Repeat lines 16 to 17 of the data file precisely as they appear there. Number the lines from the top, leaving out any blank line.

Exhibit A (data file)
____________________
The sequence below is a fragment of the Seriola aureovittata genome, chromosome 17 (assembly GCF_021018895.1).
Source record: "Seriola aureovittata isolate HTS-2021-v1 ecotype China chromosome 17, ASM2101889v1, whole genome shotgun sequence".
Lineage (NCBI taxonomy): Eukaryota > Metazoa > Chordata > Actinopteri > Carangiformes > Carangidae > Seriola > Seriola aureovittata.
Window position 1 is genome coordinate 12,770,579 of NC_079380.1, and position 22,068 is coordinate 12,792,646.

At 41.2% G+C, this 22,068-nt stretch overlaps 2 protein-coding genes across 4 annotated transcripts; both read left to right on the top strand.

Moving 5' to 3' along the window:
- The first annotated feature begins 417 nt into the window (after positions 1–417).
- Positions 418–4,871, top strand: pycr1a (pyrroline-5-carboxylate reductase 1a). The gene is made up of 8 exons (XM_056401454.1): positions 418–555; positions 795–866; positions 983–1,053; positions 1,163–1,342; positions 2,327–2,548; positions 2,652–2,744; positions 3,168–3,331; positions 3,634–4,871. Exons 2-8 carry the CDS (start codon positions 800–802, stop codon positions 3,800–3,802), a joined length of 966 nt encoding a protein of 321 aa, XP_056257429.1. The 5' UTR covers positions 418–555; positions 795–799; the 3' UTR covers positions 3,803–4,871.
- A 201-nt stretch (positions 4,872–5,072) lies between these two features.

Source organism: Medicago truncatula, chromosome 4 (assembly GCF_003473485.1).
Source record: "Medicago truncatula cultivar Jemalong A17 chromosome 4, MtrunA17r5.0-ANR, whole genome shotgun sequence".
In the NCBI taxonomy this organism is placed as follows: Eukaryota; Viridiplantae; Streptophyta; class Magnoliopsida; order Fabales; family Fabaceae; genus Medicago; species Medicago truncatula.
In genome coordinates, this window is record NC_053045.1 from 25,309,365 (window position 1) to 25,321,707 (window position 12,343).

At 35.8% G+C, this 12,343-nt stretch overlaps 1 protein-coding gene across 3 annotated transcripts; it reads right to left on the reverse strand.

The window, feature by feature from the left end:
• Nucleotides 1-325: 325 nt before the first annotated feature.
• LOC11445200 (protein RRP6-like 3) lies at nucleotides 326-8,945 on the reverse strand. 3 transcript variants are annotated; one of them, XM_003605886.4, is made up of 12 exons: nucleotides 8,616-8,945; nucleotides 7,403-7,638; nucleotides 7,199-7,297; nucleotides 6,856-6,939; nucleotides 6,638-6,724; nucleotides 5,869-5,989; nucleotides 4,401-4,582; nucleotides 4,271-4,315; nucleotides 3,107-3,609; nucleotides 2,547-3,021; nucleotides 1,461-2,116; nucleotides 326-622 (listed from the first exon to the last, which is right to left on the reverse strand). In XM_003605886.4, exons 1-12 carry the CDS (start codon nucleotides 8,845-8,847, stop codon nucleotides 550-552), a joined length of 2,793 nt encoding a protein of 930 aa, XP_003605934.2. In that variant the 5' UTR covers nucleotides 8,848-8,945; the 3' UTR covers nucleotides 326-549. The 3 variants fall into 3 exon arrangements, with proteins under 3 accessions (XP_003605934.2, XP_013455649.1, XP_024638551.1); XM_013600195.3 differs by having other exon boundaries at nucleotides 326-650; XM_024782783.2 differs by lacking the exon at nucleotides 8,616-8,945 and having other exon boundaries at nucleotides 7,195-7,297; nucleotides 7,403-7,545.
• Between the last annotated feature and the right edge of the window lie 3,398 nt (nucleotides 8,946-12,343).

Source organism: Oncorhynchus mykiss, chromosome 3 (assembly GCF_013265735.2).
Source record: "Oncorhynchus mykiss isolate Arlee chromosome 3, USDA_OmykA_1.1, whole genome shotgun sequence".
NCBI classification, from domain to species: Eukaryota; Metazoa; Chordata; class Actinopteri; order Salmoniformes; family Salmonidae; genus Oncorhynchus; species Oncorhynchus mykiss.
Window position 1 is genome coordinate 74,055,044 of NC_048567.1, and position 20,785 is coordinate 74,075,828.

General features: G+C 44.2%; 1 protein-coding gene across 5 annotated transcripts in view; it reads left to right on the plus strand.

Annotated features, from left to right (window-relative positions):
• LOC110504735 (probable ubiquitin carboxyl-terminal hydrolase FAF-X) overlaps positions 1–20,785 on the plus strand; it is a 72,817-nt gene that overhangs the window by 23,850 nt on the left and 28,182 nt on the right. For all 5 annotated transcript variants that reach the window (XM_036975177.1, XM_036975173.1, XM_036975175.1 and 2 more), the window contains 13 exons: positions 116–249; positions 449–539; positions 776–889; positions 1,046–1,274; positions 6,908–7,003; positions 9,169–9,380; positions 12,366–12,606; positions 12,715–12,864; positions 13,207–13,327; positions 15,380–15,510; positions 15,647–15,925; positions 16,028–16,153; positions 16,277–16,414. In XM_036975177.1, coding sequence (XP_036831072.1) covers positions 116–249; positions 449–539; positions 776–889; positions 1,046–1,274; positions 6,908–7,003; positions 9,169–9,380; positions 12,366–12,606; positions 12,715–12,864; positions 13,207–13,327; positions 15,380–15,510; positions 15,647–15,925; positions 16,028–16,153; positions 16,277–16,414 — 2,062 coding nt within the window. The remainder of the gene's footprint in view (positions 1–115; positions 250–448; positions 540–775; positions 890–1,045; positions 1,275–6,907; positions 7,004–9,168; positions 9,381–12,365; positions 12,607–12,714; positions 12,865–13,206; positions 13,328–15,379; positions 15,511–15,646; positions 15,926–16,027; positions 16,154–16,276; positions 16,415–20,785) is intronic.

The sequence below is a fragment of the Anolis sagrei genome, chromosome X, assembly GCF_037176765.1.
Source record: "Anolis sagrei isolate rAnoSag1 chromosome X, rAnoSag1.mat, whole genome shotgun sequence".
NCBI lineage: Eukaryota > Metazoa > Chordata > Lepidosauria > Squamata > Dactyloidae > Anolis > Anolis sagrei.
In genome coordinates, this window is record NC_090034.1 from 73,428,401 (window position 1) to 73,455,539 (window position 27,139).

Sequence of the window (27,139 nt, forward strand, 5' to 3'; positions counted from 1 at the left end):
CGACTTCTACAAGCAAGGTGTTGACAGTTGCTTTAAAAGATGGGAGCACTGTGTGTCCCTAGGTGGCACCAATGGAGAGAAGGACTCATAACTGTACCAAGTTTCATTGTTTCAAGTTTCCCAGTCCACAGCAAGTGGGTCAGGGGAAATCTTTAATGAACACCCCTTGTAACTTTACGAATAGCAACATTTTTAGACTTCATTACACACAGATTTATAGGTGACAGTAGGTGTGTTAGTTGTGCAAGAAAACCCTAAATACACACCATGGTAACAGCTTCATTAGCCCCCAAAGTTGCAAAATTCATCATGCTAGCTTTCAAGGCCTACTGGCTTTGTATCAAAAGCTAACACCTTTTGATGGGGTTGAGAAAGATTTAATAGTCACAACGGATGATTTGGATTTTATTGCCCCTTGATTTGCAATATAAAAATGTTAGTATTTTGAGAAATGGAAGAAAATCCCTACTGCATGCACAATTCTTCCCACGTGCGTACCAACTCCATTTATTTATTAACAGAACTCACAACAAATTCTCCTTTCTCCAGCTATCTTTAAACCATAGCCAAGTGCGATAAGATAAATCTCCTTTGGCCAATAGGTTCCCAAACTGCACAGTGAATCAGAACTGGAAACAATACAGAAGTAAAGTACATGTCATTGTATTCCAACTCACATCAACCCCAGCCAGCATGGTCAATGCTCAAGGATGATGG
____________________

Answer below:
• Nucleotides 1-325: 325 nt before the first annotated feature.
• LOC11445200 (protein RRP6-like 3) lies at nucleotides 326-8,945 on the reverse strand. 3 transcript variants are annotated; one of them, XM_003605886.4, is made up of 12 exons: nucleotides 8,616-8,945; nucleotides 7,403-7,638; nucleotides 7,199-7,297; nucleotides 6,856-6,939; nucleotides 6,638-6,724; nucleotides 5,869-5,989; nucleotides 4,401-4,582; nucleotides 4,271-4,315; nucleotides 3,107-3,609; nucleotides 2,547-3,021; nucleotides 1,461-2,116; nucleotides 326-622 (listed from the first exon to the last, which is right to left on the reverse strand). In XM_003605886.4, exons 1-12 carry the CDS (start codon nucleotides 8,845-8,847, stop codon nucleotides 550-552), a joined length of 2,793 nt encoding a protein of 930 aa, XP_003605934.2. In that variant the 5' UTR covers nucleotides 8,848-8,945; the 3' UTR covers nucleotides 326-549. The 3 variants fall into 3 exon arrangements, with proteins under 3 accessions (XP_003605934.2, XP_013455649.1, XP_024638551.1); XM_013600195.3 differs by having other exon boundaries at nucleotides 326-650; XM_024782783.2 differs by lacking the exon at nucleotides 8,616-8,945 and having other exon boundaries at nucleotides 7,195-7,297; nucleotides 7,403-7,545.